Sierra holds interests in six exploration and appraisal blocks totaling 9,400 square kilometers (3,629 square miles) in Mexico’s Sureste basin, DEA said in a release.
This includes a 40% stake in the Talos-operated Zama offshore discovery, which contains an estimated 400-800 million boe of recoverable hydrocarbon resources.
Upon completion, the acquisition of Sierra “will be the largest upstream M&A transaction in the country since the liberalization of the petroleum sector in 2013,” DEA said.
CEO Maria Moraeus added, “The acquisition of Sierra will allow DEA to achieve materiality in the highly strategic and competitive Mexican upstream market and provide us with a high-quality exploration and appraisal portfolio in one of the world’s most sought-after offshore basins, as well as a strong team. The transaction also underlines our confidence in the future of Mexico’s energy industry.”
DEA, which is chaired by former BP plc CEO John Browne, currently operates the onshore Ogarrio field in Mexico in collaboration with Mexican national oil company Pemex.
DEA, a division of financial holding company LetterOne, also holds interests in exploration blocks in the Tampico Misantla and Sureste basins. LetterOne was co-founded by Russian billionaire Mikhail Fridman.
Zama Appraisal Campaign
Talos and its joint-venture partners have spudded the first of two appraisal wells at the Zama discovery off the coast of Mexico, Talos said Monday.
The Zama-2 well is located to the north of the discovery, which was announced in 2017 and contains an estimated 1.4-2 billion bbl of oil in place.
The approximately $250 million appraisal program is expected to conclude by mid-2019, Talos said, and will consist of three reservoir penetrations, including two wells and one sidetrack.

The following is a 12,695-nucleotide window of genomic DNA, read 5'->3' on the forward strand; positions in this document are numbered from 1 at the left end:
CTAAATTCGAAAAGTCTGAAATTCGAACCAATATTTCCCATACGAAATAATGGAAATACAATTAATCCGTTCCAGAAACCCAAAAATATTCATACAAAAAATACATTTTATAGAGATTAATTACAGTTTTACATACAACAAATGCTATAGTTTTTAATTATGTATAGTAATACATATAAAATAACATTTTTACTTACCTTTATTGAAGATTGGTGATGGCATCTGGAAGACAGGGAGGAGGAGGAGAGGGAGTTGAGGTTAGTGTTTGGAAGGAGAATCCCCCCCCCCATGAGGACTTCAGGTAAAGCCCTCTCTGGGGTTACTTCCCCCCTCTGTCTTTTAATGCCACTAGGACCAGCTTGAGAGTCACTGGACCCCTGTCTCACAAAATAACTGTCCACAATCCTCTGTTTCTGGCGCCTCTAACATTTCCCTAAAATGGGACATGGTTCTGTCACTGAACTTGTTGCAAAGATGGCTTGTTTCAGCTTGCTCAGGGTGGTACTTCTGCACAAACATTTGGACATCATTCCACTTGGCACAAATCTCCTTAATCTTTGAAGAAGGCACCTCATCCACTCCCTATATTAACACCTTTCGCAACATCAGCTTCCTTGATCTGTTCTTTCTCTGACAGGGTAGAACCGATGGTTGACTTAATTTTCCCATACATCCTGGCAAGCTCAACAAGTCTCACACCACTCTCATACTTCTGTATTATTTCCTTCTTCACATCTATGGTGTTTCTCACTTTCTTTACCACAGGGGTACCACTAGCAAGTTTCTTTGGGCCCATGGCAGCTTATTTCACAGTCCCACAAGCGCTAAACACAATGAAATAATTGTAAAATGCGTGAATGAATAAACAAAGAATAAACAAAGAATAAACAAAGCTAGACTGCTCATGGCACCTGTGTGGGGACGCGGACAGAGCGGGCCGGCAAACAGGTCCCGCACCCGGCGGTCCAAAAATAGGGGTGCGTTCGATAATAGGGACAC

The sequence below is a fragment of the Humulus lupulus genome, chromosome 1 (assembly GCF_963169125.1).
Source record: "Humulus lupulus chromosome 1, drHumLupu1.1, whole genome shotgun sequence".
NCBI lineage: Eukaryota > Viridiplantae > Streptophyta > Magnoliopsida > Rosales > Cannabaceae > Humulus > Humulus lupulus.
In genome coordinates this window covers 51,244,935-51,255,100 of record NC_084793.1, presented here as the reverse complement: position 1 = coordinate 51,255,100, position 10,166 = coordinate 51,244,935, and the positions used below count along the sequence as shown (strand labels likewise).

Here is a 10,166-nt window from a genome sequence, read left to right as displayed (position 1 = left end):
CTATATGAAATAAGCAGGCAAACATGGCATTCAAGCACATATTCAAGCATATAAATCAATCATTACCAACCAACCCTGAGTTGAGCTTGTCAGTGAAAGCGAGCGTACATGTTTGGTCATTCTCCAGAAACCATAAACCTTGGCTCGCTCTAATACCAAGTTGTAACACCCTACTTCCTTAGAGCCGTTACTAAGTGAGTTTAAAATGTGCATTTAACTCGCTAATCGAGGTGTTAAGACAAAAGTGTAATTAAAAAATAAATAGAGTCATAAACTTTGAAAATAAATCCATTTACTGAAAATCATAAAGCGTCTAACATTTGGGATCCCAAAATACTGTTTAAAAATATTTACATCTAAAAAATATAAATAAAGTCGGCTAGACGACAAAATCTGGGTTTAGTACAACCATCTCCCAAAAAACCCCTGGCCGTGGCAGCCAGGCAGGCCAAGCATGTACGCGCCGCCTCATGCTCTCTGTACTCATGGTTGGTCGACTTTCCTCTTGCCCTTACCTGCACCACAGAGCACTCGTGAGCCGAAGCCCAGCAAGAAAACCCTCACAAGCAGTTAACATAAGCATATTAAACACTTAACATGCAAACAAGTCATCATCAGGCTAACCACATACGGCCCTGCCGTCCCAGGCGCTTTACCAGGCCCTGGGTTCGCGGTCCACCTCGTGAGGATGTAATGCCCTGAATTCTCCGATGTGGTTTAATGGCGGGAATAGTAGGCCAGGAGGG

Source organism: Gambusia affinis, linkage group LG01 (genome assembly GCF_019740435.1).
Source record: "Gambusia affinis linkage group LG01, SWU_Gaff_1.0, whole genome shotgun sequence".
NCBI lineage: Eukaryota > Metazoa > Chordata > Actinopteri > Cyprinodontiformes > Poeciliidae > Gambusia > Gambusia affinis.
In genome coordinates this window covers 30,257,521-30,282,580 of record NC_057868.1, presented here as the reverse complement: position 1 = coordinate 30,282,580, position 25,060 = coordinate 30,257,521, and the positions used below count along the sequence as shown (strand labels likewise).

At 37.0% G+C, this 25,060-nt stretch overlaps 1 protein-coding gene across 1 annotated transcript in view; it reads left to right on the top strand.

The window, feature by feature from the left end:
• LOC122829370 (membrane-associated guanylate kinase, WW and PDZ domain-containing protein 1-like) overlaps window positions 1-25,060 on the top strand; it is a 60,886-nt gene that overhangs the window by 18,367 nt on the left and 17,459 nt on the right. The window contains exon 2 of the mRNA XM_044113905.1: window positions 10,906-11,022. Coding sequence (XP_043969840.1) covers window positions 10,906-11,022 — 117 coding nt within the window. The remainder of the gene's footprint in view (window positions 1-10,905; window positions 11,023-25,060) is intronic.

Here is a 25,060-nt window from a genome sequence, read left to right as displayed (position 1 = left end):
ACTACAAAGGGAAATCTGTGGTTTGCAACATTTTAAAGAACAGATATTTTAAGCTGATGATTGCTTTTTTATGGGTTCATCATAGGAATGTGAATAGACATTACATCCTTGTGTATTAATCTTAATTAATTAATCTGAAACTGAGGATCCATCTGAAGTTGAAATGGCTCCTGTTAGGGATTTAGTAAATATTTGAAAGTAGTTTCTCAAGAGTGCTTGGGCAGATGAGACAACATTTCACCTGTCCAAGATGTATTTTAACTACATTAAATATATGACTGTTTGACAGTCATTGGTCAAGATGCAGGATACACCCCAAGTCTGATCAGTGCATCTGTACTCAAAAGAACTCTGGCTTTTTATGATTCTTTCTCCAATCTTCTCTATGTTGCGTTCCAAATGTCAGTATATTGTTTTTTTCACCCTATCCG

Zama-2 “will look to confirm the oil water contact and collect information to better understand the reservoir’s aquifer support,” Talos said, adding that the well “will also be deepened approximately 500 meters below the Zama reservoir to test the Marte exploration prospect.”
The Zama-3 well, meanwhile, “will be drilled to the south of the original discovery well and will help delineate reservoir continuity and quality in the southern part of the field and will be cored to better understand the reservoir geology.”
Zama is part of offshore Block 7, which was awarded to a Talos-led consortium in 2015 through Round 1.1, the first in a series of bid rounds conducted under the framework of Mexico’s 2013 constitutional energy reform.
Despite the president’s skepticism of the reform and the bid rounds, Talos CEO Timothy Duncan said earlier this year that projects awarded through the Round One tenders are expected to deliver one-third of Mexico’s oil output by 2024, citing analysis by Wood Mackenzie.
Talos is the operator of Block 7 with a 35% participating interest. Stakes are also held by Premier Oil (25%) and Sierra Oil & Gas (40%). The consortium is aiming for initial production from Zama by 2022.